Kaler looks inward after Freeh report

The University is creating an ad-hoc committee to review its child safety policy.

Nickalas Tabbert

In response to Jerry Sandusky’s sexual abuse scandal at Penn State, the University of Minnesota reviewed its own compliance policies last week.

University President Eric Kaler led the Board of Regents through a discussion last Thursday about the Freeh Report, an independent investigation into the Sandusky scandal released by Louis Freeh and his law firm this summer.

“In many dimensions — in enrollment, faculty size, research and operation budgets — we are not so different from Penn State,” Kaler said. “But I assure you we are in a very different place in our evolution as an institution.”

Kaler announced the University will create an ad hoc committee to develop a new child safety policy.

More than half the recommendations made by the Freeh report are already in place at the University, Kaler said, with another third of the policies and procedures partially aligned.

He said the University has “a culture of compliance,” meaning every violation of athletics rules found at the University is reported to the Big Ten Conference and the National Collegiate Athletic
Association.

All Big Ten schools have to comply with the rules of the conference and the NCAA. Schools that don’t can face penalties ranging from education sessions about those rules to loss of postseason eligibility and scholarships for teams.

Kaler appointed two faculty athletics representatives, Perry Leo and Linda Brady, who report violations directly to Kaler’s office. They also work with the athletics compliance office to ensure student-athletes and coaches are compliant.

Leo said he and Brady report formally to Kaler about once a semester but talk with other University staff members more frequently.

When Leo or Brady find a violation of rules, they investigate it and send the information to the Big Ten or NCAA, who then determine the severity of the punishment. There are two types of violations: primary and secondary.

The University has not had a major violation since the late 1990s, when members of the men’s basketball program, including coach Clem Haskins, participated in academic fraud, and women’s basketball coach Cheryl Littlejohn broke recruiting rules, among other violations.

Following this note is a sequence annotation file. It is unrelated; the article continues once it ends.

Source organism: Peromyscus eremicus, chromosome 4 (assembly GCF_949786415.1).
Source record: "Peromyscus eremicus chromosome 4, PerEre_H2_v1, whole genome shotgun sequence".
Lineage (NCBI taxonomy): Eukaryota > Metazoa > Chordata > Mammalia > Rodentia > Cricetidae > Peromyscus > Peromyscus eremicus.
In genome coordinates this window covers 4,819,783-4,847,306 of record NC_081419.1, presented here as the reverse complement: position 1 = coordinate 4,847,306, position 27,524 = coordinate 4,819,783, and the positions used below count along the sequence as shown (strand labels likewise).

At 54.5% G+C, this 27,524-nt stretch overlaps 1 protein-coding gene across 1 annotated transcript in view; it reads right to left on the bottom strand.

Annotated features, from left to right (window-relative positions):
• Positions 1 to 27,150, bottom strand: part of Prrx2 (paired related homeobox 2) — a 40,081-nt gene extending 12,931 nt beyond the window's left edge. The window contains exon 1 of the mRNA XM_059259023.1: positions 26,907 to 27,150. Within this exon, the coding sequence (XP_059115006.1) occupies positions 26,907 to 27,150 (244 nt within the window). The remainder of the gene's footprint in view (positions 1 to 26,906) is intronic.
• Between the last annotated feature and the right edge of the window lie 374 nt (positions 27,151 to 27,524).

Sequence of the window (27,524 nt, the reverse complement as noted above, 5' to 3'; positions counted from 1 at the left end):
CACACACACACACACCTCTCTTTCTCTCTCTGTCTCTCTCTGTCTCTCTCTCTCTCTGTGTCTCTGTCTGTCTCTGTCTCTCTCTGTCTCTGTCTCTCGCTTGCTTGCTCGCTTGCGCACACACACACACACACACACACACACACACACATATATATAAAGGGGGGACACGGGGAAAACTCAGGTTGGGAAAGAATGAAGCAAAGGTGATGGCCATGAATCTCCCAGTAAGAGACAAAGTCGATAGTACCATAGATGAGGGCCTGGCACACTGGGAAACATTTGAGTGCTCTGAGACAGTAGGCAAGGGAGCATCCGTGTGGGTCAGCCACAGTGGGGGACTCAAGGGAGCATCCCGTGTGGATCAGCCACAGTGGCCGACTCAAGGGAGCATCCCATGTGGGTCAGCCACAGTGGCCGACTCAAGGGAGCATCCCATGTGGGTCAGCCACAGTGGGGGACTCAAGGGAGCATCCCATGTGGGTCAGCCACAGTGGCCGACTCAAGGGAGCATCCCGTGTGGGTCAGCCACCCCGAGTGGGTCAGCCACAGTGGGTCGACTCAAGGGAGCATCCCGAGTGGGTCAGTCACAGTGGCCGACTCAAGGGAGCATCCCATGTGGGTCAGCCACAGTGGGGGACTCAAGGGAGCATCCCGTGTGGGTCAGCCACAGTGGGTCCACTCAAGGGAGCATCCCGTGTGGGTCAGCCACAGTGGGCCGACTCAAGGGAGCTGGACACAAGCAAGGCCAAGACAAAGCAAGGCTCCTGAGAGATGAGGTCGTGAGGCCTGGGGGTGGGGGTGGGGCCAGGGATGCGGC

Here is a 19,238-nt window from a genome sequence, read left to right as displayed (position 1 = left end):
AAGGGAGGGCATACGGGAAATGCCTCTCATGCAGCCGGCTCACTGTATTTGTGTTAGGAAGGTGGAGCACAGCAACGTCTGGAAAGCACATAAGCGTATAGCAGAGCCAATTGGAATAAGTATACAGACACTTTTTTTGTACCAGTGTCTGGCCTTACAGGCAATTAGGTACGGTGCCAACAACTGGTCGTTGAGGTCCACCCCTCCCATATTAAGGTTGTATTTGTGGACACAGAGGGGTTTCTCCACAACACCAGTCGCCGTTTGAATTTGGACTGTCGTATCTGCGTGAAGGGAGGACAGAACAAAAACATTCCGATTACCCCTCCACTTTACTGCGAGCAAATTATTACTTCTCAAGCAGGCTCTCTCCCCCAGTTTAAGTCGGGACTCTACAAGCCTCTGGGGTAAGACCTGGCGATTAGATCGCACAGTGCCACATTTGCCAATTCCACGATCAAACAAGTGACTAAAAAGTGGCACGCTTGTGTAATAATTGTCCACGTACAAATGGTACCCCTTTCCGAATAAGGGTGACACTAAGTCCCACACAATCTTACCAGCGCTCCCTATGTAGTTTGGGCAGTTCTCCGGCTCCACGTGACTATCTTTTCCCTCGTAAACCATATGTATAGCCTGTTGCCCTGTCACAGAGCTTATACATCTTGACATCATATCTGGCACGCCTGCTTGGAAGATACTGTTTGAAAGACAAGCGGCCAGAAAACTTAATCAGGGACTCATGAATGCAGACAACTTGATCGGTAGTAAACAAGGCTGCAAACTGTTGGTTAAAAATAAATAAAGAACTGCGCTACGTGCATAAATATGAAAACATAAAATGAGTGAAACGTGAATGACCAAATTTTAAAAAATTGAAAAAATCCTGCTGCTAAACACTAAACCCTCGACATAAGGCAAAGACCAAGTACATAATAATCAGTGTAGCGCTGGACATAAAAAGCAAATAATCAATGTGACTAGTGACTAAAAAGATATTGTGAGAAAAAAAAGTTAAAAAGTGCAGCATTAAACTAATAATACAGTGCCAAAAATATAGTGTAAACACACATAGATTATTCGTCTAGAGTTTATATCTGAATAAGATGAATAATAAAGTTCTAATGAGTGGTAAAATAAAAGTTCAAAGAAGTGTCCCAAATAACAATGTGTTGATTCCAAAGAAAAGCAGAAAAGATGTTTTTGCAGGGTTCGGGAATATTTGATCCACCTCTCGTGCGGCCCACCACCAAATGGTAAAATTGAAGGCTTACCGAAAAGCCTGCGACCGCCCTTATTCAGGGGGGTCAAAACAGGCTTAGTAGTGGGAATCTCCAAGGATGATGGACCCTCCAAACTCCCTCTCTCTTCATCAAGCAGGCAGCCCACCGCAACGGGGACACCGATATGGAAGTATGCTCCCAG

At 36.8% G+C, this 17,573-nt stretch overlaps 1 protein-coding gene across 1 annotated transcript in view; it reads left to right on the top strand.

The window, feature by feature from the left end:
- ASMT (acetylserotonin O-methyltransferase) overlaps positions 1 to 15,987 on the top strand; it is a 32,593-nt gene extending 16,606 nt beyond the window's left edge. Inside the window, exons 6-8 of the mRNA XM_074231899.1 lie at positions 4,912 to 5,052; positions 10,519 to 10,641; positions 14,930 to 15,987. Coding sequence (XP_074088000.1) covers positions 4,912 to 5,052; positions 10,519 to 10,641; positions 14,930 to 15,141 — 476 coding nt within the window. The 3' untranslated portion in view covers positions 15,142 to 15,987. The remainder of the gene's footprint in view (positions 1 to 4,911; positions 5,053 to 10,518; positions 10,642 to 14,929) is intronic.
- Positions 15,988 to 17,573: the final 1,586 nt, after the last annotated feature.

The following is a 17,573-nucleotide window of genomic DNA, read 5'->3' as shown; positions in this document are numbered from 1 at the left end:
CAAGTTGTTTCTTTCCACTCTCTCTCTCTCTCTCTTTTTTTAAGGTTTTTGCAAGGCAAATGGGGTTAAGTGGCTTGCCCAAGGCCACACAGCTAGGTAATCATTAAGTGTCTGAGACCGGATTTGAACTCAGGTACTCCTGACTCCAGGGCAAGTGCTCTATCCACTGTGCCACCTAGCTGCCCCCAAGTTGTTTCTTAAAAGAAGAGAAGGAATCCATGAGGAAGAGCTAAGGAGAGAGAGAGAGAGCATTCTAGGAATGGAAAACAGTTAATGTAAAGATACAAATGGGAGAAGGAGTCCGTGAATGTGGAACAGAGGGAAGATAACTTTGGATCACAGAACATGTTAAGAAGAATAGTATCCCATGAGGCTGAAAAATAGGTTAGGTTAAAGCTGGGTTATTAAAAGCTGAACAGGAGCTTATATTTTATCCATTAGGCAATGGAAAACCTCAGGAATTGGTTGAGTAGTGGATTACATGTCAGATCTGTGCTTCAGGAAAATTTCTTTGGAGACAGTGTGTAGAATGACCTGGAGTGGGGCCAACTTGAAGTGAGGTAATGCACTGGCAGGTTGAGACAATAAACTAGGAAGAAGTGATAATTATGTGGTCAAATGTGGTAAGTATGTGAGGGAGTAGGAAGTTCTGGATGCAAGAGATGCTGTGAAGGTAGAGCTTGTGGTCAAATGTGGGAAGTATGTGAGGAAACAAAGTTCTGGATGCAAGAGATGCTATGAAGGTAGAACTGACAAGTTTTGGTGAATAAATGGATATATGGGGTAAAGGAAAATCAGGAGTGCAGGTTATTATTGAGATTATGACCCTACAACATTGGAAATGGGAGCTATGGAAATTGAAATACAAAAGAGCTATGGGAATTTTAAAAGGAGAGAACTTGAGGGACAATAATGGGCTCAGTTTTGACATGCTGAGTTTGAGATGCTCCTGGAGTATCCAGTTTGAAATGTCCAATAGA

The NCAA put the men’s basketball program on probation for four years and cut scholarships to athletes. The women’s team was also put on probation and lost practice time and scholarships.

Secondary violations are much more common and often involve recruiting. Examples include a coach paying for a recruit’s parking meter or responding to a recruit’s text message after his or her visit, Brady said.

A change in reporting

Nearly all investigations involve calling a coach and asking if he or she violated a rule, Leo said. If the matter requires more attention, a formal investigation will begin with the help of Mark Rotenberg in the Office of the General Counsel.

Rotenberg said following the basketball scandals, then-President Mark Yudof decided athletics compliance should report violations to the general counsel’s office — not the athletics director — before the president sees them.

Strengthening institutional control of intercollegiate athletics was one of the recommendations that resulted from an internal investigation of the 1999 basketball scandal, said Amy Phenix, Kaler’s chief of staff.

Phenix is responsible for the day-to-day oversight of athletics. She works with current AD Norwood Teague and often has signing authority over coaching contracts. Teague works with Kaler on larger policy issues.

“I think we’ve learned from the trouble that we have been in the importance of maintaining a lot of institutional controls,” Phenix said.

It’s important to pay attention to conflicts of interest, she said, and put in place structures that ensure athletics is a member of both the University’s institutional and academic community.

Phenix said because the University has two channels of compliance, athletics staff don’t feel pressured to overlook certain infractions.

The recommendations from 1999 also called for an independent report from the counseling side of athletics compliance to the provost’s office, Phenix said.

The idea is to have “independent reporting lines” from athletics leadership, Phenix said. Though compliance officers serve under the athletics director, they do not have to report to him.

“And that was a very pioneering move at the time,” she said.

Keeping a compliant culture

Leo said complacency is his biggest concern moving forward.

“It’s been a dozen years since Clem Haskins, and we’re saying to you that everything is going great and that we know what we’re doing,” Leo said. “That’s great, but if we don’t actually do it, something bad is going to happen.”

Kaler said he is confident the policies the University currently has in place would have caught Sandusky’s actions at an early stage. But he also said the University must remain alert and humble.

“You as a board must feel free to question me and other leaders and be confident that you will receive candid answers,” Kaler told the Board of Regents.

He said the Freeh report found Penn State to be a university that valued image, reputation and athletics above the safety of children.

“Clearly, that’s unacceptable, and we can never allow that to seep into the University of Minnesota community.”